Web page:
As you may know we live on top of a hill so we have great views out over the Tardoire Valley. Rolling country, tree lines on ridges, distant horizons and fields of crops changing colour. Tra-la-la. Good for walkers to walk in and, of course, for painters to paint.
Our summer bedroom faces east and we get up early when we have guests. The sunrises are magnificent. Now, I am not really a morning person (yet to find the time of day when I am at my best) but greeting the sun through the window as it slides up out the dark line of the Dordogne is one of the high spots of my summers. Another reliable joy is walking with congenial company in the glorious Charente countryside.
Around L’Age Baston there are literally hundreds of miles of paths and tracks to walk. It’s a legacy from thousands of years of farming and no enclosure acts. It means you can walk forever without opening and closing gates or clambering over styles. It also means the paths and tracks get looked after – which is good for us walkers don’t you think? What’s more the area is chock full of curiosities, picturesque villages, and lovely countryside. We have walks enough to cater for most interests; birds, butterflies, wild flowers, pre-history, Templar churches, rivers, lakes, caves and even city-centres. You name it and we can probably work a walk out. No mountains of course and the hill climbs are fairly short and gentle but it’s a very satisfying bit of the world to walk in.
WALK THE RESISTANCE
We like to add new walks to the old favourites every now and then and we have a “Resistance Walk” in the programme now. Based around the village of Chatelars, a few kilometers to the north, it’s a shortish history trail on the theme of local resistance action in the Second World War.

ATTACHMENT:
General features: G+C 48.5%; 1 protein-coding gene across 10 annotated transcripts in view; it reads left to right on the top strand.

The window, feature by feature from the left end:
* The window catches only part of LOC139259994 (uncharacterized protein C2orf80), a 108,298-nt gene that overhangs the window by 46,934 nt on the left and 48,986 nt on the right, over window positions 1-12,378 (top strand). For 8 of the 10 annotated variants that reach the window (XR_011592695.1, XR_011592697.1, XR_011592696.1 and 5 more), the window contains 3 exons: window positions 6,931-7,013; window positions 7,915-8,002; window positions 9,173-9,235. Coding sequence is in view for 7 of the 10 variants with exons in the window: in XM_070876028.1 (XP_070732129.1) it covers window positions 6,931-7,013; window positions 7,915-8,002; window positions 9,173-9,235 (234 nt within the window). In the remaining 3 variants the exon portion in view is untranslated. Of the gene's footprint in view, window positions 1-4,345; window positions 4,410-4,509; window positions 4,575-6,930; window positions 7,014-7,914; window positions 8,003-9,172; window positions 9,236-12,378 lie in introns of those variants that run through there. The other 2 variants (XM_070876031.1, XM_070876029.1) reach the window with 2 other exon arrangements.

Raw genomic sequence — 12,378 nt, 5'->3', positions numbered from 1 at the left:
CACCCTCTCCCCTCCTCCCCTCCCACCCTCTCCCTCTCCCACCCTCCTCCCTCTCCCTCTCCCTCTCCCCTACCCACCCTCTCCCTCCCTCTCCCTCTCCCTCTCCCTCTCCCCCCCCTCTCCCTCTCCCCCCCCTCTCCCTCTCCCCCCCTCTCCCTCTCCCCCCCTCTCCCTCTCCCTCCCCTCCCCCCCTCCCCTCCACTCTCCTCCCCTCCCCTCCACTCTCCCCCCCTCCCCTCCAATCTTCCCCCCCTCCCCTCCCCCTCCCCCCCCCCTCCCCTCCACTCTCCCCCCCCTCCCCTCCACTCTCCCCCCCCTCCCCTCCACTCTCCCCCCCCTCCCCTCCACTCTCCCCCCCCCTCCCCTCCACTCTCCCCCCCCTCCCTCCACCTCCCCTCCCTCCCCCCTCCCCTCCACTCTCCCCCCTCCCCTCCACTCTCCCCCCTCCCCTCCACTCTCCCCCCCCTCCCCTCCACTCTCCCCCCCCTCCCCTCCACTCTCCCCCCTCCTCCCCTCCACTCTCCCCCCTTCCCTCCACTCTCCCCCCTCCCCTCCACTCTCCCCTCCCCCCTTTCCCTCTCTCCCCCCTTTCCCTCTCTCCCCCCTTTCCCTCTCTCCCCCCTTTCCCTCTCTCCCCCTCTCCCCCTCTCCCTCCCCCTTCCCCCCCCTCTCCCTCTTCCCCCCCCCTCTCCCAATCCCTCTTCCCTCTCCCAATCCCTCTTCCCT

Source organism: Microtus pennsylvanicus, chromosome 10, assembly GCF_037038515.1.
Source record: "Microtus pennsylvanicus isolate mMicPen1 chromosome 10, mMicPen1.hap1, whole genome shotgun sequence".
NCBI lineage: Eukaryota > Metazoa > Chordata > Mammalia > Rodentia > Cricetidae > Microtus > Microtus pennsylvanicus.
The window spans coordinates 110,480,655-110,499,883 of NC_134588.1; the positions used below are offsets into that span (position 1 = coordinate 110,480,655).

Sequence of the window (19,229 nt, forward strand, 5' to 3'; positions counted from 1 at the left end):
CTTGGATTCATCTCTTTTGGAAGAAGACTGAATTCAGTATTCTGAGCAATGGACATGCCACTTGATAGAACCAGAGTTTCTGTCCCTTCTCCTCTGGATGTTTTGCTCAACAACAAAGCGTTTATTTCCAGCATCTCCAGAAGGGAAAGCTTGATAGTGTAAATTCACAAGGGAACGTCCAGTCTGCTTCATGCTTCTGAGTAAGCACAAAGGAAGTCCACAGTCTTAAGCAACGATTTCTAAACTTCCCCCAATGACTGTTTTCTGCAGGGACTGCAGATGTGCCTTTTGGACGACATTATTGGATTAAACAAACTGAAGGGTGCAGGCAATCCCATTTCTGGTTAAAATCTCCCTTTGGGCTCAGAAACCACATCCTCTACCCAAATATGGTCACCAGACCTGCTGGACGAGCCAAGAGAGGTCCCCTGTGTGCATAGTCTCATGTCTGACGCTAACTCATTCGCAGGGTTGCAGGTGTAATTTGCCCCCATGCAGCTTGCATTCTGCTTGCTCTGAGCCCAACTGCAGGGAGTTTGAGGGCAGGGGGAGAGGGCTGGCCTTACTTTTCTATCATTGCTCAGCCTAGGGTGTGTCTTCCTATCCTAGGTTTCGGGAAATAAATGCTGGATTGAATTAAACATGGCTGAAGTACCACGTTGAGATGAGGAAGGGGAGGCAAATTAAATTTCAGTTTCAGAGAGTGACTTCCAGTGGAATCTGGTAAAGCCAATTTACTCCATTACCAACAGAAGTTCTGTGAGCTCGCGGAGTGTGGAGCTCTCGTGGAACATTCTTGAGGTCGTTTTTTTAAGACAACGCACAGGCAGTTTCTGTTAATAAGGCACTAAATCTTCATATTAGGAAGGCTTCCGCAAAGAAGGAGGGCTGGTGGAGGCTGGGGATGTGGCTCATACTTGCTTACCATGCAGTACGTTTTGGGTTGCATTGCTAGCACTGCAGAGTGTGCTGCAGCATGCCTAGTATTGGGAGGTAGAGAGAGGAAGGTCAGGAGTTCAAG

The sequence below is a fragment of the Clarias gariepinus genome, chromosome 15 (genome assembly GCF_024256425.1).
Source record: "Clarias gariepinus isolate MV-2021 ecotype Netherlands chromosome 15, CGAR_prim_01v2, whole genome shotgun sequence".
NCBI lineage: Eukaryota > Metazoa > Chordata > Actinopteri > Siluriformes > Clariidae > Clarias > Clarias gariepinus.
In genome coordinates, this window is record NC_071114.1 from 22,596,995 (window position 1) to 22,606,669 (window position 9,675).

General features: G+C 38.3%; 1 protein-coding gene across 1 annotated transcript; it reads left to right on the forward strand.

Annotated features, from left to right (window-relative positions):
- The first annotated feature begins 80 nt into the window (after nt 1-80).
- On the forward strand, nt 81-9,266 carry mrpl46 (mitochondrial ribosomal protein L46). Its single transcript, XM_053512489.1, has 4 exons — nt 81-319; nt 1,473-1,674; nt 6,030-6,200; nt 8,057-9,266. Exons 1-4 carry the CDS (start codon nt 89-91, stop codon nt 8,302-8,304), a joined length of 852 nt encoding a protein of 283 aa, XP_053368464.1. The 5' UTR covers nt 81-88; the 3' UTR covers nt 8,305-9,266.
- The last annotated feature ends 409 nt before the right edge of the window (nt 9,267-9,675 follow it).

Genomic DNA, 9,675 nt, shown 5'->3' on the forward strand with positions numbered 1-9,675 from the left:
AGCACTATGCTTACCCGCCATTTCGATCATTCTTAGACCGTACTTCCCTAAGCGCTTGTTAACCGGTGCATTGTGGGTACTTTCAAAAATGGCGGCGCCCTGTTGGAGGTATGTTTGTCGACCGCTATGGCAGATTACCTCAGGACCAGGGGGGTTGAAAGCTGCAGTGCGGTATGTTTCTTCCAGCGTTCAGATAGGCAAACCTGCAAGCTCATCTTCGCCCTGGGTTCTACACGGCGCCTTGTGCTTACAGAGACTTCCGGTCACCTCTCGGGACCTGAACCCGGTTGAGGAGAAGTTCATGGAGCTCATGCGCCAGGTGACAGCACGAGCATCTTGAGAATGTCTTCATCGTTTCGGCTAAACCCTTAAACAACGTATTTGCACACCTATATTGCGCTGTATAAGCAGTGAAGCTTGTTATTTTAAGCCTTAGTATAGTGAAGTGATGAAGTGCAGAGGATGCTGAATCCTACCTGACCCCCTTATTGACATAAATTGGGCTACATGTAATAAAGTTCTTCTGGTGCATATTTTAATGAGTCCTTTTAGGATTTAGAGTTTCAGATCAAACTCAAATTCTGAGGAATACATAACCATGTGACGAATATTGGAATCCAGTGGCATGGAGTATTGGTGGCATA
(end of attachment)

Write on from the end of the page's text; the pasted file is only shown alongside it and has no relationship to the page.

The track winds through village and farmland and then dives into deep chestnut woods. It stops on the way at convenient waymarks to tell you what went on back in the days of the ‘maquisards’. You pass by abandoned hamlets, a very discrete pre-historic cave and relics of an old arms dump and a secret resistance hideout in the forest.
The woods are deep and quiet here and it’s easy to imagine the men and women of the resistance slipping past on the old paths. It’s a walk that gives you Buzzards all year round and nightingales and skylarks in summer. There are cowslips, orchids, giant asphodels and foxgloves in season. You might also sometimes be surprised by the scent of sweet chestnuts and acacias in flower.
The walk eventually swings round and circles back to the start. We should get there by about half past twelve but by that time we’ve usually started thinking fondly about lunch.
There is nothing like a walk in the country to freshen the senses and perk up the appetite. Walking makes a great deal of sense. Maybe you should come and join us and find out just how much. You can check the website for dates and details on www.lagebaston.com or contact Alex/Victoria at firstname.lastname@example.org or on 02319 857208
See you soon!